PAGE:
Heart disease—the nation’s leading cause of death—is responsible for one in every four deaths in the U.S. These chilling statistics motivate one researcher’s interest in heart muscle cells, the hard-working cells that keep the blood pumping through our bodies.
Zhaokang Cheng, Ph.D., an assistant professor in the College of Pharmacy, studies the molecular processes that cause cell death in heart muscle cells. When heart muscle cells die, the body does not regenerate new cells. As a result, the surviving cells have to work harder to keep the heart going. Depending on the extent of heart damage, this may result in a weakened heart or even heart failure. That’s why it’s important to find ways to protect heart muscle cells from conditions that damage them, including heart attacks and toxicity caused by certain chemotherapy (anti-cancer) drugs.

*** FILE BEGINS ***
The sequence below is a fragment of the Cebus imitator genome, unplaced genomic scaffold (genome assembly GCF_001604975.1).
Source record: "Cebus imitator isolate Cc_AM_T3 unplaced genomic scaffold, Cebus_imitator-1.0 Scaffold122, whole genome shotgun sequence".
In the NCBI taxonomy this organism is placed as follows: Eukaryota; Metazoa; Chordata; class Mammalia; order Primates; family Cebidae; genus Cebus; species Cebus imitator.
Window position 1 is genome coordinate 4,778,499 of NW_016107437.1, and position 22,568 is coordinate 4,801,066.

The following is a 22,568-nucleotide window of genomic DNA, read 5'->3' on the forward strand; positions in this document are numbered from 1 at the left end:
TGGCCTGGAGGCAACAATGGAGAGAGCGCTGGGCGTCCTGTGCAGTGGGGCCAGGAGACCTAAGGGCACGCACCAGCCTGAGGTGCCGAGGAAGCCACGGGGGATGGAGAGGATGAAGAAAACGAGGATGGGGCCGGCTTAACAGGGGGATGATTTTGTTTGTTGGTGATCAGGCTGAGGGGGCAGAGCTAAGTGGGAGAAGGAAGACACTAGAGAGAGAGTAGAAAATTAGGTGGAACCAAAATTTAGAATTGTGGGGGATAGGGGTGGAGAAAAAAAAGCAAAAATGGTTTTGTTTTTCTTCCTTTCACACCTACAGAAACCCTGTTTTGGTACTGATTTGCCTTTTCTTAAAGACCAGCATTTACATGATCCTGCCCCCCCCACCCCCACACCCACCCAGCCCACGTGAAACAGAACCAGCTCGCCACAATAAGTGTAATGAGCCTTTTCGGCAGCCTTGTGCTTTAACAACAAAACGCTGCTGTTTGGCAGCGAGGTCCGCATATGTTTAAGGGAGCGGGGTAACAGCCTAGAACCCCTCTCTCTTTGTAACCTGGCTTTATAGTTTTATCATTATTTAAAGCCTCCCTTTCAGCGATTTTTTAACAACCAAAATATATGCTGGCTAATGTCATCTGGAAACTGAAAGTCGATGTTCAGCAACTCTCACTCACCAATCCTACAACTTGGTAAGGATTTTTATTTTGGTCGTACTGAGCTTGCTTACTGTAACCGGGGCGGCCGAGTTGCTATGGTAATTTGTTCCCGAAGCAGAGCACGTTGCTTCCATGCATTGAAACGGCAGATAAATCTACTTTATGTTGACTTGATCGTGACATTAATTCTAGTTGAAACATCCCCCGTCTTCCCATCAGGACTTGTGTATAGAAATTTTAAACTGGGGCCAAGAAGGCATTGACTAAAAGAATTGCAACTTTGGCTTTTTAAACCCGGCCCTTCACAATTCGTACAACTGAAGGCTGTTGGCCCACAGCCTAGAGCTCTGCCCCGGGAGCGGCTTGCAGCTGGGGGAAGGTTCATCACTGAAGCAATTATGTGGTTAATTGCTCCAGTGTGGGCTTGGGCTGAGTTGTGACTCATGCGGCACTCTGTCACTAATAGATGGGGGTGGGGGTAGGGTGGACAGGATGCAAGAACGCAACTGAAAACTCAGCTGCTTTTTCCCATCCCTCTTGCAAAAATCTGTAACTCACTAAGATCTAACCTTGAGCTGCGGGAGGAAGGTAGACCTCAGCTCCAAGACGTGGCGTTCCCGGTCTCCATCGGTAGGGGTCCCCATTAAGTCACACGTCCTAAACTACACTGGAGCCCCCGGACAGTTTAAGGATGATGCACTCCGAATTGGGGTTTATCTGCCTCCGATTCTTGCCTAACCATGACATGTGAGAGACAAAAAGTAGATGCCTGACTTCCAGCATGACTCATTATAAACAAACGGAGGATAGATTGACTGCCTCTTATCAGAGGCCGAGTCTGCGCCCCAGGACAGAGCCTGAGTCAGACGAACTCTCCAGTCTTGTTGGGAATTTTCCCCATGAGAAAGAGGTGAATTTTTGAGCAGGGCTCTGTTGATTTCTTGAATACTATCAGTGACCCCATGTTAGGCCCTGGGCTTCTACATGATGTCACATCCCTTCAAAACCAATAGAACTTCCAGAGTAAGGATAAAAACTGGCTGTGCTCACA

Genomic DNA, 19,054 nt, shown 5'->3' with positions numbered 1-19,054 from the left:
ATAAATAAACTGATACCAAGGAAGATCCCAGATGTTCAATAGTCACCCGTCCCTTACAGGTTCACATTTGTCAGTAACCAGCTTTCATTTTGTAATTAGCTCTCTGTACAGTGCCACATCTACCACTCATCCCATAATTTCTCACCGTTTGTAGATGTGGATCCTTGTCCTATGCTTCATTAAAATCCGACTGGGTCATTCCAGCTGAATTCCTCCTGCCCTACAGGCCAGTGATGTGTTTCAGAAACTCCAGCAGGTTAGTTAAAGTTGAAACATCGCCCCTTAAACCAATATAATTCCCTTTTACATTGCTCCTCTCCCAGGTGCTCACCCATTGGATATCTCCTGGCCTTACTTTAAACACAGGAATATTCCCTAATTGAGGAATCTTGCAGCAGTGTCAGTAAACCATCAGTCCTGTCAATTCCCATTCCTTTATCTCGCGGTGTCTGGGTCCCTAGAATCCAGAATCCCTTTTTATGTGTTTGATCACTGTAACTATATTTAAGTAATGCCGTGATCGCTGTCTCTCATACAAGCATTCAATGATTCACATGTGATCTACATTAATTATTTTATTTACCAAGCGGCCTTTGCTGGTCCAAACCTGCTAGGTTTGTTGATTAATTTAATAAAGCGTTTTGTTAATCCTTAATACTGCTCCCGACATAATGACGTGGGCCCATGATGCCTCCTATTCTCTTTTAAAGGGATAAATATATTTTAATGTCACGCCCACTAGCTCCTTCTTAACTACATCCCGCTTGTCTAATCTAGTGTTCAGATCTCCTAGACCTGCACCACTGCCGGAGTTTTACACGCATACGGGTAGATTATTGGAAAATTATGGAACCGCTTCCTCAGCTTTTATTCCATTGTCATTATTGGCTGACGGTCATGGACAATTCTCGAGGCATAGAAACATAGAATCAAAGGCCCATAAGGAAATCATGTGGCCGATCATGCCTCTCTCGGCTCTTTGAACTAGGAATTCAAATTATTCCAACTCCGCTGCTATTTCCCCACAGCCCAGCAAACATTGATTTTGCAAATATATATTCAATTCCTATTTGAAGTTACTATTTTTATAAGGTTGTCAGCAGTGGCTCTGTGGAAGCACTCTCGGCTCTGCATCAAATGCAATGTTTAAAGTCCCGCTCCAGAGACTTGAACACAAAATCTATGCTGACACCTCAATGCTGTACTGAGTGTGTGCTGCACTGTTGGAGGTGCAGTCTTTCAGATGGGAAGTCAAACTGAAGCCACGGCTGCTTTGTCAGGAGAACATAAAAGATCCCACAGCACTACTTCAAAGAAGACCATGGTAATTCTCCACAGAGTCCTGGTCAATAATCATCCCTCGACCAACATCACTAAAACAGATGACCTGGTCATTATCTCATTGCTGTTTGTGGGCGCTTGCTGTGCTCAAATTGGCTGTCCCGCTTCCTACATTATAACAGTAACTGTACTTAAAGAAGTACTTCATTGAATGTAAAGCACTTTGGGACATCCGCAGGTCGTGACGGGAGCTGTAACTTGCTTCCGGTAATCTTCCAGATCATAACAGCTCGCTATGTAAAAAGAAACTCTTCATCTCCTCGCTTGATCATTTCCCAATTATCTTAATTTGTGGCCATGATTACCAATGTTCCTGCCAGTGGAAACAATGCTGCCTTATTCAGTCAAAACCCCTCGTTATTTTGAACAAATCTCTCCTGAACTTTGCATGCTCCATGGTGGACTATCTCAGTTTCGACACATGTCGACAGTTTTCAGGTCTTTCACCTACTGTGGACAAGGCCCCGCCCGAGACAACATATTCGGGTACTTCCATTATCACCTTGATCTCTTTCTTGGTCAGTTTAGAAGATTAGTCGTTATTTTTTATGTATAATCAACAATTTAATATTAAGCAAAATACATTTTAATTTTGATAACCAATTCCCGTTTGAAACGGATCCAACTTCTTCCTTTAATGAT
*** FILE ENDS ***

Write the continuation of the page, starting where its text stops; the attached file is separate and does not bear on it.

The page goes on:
With funding from a five-year NIH grant, Cheng is working to understand the mechanisms that underlie heart muscle cell death after exposure to doxorubicin, a commonly used chemotherapy drug.
“Doxorubicin is very effective at controlling tumor growth, but when used in large cumulative doses it can, over time, lead to heart disease,” Cheng said. As part of his study, he is trying to identify what genes and proteins may be involved in heart muscle cell death in response to doxorubicin toxicity.
“Once we understand how these cells die, we can use that knowledge to try to develop a heart-protective drug to increase long-term survival in cancer patients and improve outcomes following a heart attack,” said Cheng.
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